Q Why are grocery stores still blasting their AC while the rest of us are trying to conserve on hot days?
A Nothing more frustrating than sweating your butt off trying to save a little energy in your tiny home, then walking into a grocery store that's so outrageously icy you start dreaming of blankets and hoodies.
Retailers tend to use a big chunk of electricity to light up their merchandise and cool their stores to fridge-like temps, but it's the food retail sector in particular that goes bonkers on this front. In 2004, Canada's food retail sector (which includes grocers, liquor stores and food specialty stores) sucked back more than 21 million gigajoules of power (FYI, one gigajoule of natural gas can cook 2,500 burgers). And grocery stores use more power per square metre than any other commercial business.
Over-cooling the air in these places is part of the problem. (About 16 per cent of the stores' hydro bill goes to AC). And there's no reason why the broccoli needs to be so blindingly lit. (Lighting accounts for 21 per cent of the bill). But those uses pale in comparison to the worst offender: refrigeration.
A whopping 57 per cent of the energy used in supermarkets goes to refrigerating and freezing all that bloody food. It wouldn't be so enragingly wasteful if all those fridges and freezers actually had doors! In his must-read book Heat, George Monbiot quotes a senior grocery manager who says every open freezer costs his company - gasp - £15,000 ($31,450) a year in electricity.
You might be wondering, "Gee, why don't they switch to the kind with doors?" Well, the major complaint is that those windows fog up whenever customers open the doors, obscuring that oh so important view of the frozen french fries.
Let's be realistic. Grocers aren't going to stop showing off their food any time soon, but they could at least switch to Energy Star freezers and fridges. If every solid-door refrigerator and freezer in the U.S. were replaced by an Energy Star model, a collective $250 million a year and emissions equivalent to nearly half a million cars would be saved!
Now, many grocers will tell you they've been doing their part to chill out on power use on really hot days, but mostly that means some stores just turn down their lights during daylight hours.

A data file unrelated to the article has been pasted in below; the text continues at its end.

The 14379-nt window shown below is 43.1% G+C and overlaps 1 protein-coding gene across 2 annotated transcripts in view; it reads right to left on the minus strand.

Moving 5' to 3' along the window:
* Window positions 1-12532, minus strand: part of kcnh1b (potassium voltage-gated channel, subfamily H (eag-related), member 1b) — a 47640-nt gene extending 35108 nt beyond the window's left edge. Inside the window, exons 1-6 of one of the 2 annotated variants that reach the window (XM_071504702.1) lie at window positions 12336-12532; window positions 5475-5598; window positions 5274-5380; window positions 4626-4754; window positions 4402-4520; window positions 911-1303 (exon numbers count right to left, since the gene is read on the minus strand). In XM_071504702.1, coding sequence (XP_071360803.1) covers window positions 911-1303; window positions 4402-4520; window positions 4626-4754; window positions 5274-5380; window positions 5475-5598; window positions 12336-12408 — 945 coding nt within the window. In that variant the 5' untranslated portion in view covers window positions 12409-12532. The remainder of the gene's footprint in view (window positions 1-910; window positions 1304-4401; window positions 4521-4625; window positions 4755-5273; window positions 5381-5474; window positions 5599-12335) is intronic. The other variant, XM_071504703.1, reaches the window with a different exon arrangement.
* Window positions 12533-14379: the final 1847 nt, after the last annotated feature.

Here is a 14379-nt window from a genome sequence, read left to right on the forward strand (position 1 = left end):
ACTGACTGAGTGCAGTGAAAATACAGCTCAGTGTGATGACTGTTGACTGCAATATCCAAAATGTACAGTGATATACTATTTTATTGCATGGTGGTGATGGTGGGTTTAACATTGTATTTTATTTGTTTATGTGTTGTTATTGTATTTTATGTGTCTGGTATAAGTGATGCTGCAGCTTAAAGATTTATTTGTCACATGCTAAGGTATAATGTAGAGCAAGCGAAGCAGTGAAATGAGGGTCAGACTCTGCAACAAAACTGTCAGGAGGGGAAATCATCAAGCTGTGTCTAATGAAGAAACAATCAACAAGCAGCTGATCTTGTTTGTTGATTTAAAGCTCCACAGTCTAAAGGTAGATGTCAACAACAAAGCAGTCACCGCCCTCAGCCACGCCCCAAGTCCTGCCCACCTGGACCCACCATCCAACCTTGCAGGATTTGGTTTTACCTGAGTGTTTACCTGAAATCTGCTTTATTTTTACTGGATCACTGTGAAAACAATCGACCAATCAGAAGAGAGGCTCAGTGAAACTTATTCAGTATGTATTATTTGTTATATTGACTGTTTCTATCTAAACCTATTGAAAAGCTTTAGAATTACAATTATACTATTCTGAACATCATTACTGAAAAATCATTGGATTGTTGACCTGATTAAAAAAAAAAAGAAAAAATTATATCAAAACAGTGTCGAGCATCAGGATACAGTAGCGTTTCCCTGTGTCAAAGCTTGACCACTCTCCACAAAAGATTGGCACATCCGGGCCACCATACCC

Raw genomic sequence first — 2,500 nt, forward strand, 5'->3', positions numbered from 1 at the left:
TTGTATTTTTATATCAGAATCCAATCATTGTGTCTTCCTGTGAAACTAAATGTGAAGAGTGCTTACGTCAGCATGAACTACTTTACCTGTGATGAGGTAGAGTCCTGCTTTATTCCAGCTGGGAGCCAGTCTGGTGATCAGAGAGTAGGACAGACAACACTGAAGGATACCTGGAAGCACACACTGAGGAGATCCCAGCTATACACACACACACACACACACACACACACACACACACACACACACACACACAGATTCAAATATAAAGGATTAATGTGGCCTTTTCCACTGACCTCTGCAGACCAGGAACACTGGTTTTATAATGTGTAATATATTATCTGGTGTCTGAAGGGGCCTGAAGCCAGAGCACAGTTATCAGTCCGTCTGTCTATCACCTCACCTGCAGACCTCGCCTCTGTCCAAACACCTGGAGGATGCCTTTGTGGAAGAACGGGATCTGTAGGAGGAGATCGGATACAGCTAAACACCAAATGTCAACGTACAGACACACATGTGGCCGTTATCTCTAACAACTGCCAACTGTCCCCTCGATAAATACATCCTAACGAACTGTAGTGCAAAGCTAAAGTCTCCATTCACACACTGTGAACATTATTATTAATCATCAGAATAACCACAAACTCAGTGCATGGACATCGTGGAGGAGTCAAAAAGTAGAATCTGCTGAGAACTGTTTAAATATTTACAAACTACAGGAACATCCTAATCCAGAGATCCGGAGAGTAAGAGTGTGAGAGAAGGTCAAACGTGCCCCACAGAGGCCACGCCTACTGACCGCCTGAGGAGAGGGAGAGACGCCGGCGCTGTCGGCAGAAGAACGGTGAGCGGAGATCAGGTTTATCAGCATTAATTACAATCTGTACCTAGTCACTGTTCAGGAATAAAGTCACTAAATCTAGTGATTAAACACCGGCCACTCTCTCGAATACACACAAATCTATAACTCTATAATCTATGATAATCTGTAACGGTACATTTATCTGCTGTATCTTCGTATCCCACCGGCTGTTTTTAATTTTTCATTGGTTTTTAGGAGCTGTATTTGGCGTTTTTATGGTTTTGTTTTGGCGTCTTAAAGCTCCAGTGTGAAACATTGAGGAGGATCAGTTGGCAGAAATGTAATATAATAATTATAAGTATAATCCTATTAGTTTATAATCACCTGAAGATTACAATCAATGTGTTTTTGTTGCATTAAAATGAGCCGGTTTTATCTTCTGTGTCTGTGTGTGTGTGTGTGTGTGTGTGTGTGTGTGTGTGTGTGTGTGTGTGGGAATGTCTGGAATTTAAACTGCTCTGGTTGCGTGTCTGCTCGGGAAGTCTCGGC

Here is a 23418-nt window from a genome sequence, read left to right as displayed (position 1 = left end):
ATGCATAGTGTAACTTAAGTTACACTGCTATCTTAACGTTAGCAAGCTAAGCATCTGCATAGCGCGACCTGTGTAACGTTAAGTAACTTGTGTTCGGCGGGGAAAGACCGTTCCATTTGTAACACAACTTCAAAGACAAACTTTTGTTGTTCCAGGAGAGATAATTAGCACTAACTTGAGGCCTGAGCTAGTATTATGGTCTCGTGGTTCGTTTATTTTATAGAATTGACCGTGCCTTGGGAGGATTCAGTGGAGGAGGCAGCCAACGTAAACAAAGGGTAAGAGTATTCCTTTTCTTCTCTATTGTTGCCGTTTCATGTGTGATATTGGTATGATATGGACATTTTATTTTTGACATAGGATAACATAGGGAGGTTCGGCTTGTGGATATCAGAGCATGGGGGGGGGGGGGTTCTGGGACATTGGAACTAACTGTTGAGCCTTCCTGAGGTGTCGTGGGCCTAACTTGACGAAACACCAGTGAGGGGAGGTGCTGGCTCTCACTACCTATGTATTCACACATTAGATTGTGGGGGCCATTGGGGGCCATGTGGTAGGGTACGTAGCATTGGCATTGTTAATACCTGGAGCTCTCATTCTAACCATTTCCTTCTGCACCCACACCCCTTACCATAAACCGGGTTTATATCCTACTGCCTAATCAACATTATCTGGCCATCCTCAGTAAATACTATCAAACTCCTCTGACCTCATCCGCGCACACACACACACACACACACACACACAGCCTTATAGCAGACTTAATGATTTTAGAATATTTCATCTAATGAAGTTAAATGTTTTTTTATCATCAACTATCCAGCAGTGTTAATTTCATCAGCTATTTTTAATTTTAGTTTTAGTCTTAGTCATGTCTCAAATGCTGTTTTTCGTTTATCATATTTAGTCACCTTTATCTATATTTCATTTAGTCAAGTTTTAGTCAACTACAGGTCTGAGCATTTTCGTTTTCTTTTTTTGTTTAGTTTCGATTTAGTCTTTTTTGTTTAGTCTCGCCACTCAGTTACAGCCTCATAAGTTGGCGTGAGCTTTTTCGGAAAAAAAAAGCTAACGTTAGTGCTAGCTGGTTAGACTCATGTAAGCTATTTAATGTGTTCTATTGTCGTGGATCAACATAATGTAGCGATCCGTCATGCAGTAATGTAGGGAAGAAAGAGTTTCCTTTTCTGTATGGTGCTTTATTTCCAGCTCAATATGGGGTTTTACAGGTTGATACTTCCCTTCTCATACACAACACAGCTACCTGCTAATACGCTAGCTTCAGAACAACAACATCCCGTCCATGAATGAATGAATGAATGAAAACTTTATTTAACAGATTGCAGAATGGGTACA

Loblaw has had a formal demand response system in place in Ontario since last year that lets the company centrally lower lighting and air conditioning levels at 110 Loblaws, Zehrs and Great Canadian Superstore at times of peak demand. Pretty nifty. It already dims the lights by 30 per cent in the summer (Monday to Thursday only, though) but dims them by 60 per cent and drops the AC by half if the province is really screwed for power.
This isn't totally out of the goodness of the company's heart. Loblaw signed a deal with the province in 2005 promising to cut its power usage by 10 megawatts with three hours' notice in exchange for payment. If this became a permanent policy and not just something done a handful of times per summer, we'd be laughing.
In the meantime, do your part by telling your grocery manager you'd like to see the lights dimmed and AC reduced every day. Send a letter to head office and tell them the same, and throw in a request for solid-door Energy Star fridges while you're at it.
Probably the biggest statement you can make is with your shopping cart, or at least what you put in it. Stay away from super-energy-intensive processed frozen foods. And if you're serious about this, you'll look for produce that doesn't require refrigeration. A turnip would always beat out a box of fancy lettuce from California that isn't just cooled in the store to keep it from wilting but is chilled all the way here in a refrigerated truck. (Up to 20 per cent of the fuel used to transport it goes to keeping the cargo cool.) Shopping at farmers markets (ones you can access by foot/bike/transit) is one of the best way to avoid power-hungry shops.
And don't stop there. If you spot a retail shop wasting energy like it's 1999, pull the manager aside and voice your concerns. If it's a storefront biz, you can hook it up with Cool Shop, a program run by the Clean Air Foundation that helps businesses trim the fat and conserve power (www.cleanairfoundation.org/coolshops). No reason to quietly project your irritation onto those peas when you can speak up and make a difference!